<a href="mailto: pzekman@cbs.com; mhlebeau@cbs.com; dlblom@cbs.com" target="_blank">Send Your Tips To Pam Zekman</a>By Pam Zekman

CHICAGO (CBS) — It’s the newest thing: You get a notice of a parking ticket in the mail, along with so-called evidence that the violation occurred. But, viewers have complained to the CBS 2 Investigators that the photographic proof taken by city workers may prove nothing at all. Pam Zekman tells us what’s going on here.

They are known as “photo-enforced” parking tickets and last year the city collected $88 million in fines from them. But are they really evidence? It appears some of the ticket writers need more training on what pictures to take and how to take them.

One photo is supposedly evidence that a car was illegally parked on street cleaning day. It shows the street where the violation supposedly occurred, but there is no car present in the picture.

“I was shocked,” said Kathleen Murray. “I just couldn’t believe they wrote a ticket for a car that wasn’t there.”

Murray says she was parked on the opposite side of where they were street cleaning.

“So I wouldn’t get a ticket,” Murray said. “But I got a ticket anyway.”

Murray received a $50 “photo-enforced” ticket in the mail along with a pair of pictures.

But, Murray says the pictures didn’t prove anything.

“Evidence to me would be to have… my car in the photo,” said Murray.

And then there’s a $65 “photo-enforced” ticket that Abe Hassan received for an expired parking meter. It included a shot of Hassan’s license plate and a blurry picture of his windshield.

The ticket reads: “Photos are taken as evidence that a violation occurred.”

“Looking at it, I noticed wait a second, what’s the evidence they have here?” Hassan said.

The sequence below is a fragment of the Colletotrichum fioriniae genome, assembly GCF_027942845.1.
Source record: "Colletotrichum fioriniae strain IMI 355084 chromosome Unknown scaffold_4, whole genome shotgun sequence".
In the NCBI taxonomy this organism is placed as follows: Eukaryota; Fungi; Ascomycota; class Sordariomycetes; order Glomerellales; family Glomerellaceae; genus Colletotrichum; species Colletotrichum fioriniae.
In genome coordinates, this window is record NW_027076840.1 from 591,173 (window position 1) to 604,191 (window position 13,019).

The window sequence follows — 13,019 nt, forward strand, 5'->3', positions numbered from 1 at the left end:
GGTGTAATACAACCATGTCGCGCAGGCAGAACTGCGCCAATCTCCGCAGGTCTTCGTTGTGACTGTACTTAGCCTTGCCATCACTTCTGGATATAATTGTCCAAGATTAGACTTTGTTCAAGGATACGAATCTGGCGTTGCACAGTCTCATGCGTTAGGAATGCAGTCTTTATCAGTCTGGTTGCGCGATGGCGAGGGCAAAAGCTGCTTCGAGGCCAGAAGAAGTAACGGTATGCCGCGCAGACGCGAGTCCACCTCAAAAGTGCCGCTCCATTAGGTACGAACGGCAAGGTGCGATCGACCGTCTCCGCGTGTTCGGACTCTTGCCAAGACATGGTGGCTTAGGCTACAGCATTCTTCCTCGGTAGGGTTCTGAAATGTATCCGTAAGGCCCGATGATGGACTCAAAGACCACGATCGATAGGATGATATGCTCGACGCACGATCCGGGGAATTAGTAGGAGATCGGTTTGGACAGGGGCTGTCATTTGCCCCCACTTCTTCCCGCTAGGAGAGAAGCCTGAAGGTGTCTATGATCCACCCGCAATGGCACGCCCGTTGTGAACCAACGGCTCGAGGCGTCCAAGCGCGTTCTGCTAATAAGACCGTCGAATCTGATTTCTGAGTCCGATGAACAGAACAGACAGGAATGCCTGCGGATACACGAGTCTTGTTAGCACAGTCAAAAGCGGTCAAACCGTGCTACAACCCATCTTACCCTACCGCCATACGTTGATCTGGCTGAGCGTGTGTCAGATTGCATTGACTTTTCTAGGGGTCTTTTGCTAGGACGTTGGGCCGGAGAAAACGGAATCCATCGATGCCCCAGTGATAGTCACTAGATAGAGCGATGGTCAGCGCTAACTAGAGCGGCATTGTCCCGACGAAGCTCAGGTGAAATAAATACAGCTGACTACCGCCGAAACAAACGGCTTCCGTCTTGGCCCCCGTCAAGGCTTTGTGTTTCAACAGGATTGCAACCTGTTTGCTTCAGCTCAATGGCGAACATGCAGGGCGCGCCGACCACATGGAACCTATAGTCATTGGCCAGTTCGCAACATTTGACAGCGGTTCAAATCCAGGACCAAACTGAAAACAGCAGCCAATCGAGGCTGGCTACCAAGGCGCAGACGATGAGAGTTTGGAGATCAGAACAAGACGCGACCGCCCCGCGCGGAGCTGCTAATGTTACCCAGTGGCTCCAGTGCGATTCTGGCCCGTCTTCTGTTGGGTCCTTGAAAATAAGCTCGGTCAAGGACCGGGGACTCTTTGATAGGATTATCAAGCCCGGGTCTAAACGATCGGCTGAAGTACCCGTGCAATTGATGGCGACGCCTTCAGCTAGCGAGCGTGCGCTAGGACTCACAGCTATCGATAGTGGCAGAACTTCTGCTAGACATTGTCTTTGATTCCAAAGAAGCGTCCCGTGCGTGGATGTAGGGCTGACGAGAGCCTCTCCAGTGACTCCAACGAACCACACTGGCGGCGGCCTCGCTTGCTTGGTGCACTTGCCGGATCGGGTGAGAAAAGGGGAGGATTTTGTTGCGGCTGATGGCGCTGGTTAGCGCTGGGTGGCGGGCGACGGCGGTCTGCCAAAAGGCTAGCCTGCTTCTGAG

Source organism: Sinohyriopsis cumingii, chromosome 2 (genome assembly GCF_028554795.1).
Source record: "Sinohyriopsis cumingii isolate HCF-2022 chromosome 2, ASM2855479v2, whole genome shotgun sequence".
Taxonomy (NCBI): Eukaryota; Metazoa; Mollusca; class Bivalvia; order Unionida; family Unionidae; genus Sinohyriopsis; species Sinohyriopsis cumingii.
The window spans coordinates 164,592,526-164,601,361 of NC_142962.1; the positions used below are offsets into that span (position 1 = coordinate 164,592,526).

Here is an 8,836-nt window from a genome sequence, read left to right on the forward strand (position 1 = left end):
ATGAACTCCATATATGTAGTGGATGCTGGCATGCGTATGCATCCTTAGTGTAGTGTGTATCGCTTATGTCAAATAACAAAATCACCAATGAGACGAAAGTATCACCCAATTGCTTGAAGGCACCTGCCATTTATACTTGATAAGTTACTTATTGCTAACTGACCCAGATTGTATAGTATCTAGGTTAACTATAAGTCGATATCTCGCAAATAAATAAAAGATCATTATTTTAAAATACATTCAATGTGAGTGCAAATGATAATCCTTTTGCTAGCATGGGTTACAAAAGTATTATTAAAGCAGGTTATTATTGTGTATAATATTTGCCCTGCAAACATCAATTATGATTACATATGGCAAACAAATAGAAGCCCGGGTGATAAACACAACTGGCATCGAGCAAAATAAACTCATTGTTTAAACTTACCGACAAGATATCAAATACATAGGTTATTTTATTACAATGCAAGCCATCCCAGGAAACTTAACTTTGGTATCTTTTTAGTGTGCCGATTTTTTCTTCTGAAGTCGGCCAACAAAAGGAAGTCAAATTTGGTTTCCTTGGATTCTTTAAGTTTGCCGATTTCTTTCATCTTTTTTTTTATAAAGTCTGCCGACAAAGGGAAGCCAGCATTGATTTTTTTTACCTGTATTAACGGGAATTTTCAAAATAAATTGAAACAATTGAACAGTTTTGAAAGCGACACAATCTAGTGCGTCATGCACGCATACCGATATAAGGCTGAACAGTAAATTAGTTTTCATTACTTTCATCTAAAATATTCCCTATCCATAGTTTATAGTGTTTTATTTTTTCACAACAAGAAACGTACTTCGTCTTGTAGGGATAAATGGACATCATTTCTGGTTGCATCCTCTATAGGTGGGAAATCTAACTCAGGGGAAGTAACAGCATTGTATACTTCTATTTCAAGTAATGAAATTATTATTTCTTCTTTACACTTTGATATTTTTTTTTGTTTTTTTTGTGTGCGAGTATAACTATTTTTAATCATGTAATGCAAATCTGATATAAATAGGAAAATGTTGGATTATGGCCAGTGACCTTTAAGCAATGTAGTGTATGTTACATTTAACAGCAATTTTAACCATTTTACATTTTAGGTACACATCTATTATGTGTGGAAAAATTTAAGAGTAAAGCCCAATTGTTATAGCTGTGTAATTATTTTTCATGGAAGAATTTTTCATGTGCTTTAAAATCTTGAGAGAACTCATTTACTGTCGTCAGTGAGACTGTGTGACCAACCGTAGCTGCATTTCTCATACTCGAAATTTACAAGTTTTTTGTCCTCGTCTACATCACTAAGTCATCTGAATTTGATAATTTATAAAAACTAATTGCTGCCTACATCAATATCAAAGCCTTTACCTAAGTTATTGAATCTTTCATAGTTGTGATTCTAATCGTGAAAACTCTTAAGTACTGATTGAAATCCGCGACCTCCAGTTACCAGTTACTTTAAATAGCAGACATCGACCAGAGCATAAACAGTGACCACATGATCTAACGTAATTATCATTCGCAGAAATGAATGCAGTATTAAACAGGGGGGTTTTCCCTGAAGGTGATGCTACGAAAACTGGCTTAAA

Hassan says he fed the meter, then placed the receipt curbside on passenger side of his dashboard, as instructed on the parking receipt.

But the ticket writer took the picture from the driver’s side of the car.

Hassan says if the ticket writer had taken the picture from the passenger side of the car the outcome would have been much different.

“They would have seen that I had at least eight minutes left,” said Hassan

Both Murray and Hassan contested their tickets through the mail, claiming the city’s pictures didn’t prove any violations.

But, an administrative hearing officer ruled: “that the violation occurred.”

“These pictures do not show whether a violation occurred or not, simple as that,” said former Chicago hearing officer Sheldon Zeiger. “My concern is that it may intimidate some citizens saying, ‘Look. I got pictures of you. You’re guilty. Pay.'”

Now Hassan says he’ll pay because it costs more to fight it in court.

And Murray says the system should be changed.

“It’s a waste of taxpayers’ dollars to be giving these people cameras to take pictures for whats the purpose. They should prove something,” said Murray.

A city spokesman said the city is buying better cameras. He also said photographs are not required to issue a violation or prove it– and to fight a ticket, you still have to put up a defense of your own.

In the case of “photo-enforced” tickets sent out by mail, a car owner won’t get notice of the violation until a couple days after it allegedly occurred, making it difficult — if not impossible — for them to prove their innocence with a photo, unlike when a ticket is placed on their windshield at the time it is issued.

As for Murray’s and Hassan’s tickets the city spokesman said, “there is nothing wrong with the pictures associated with these violations.”

Watch & Listen LIVE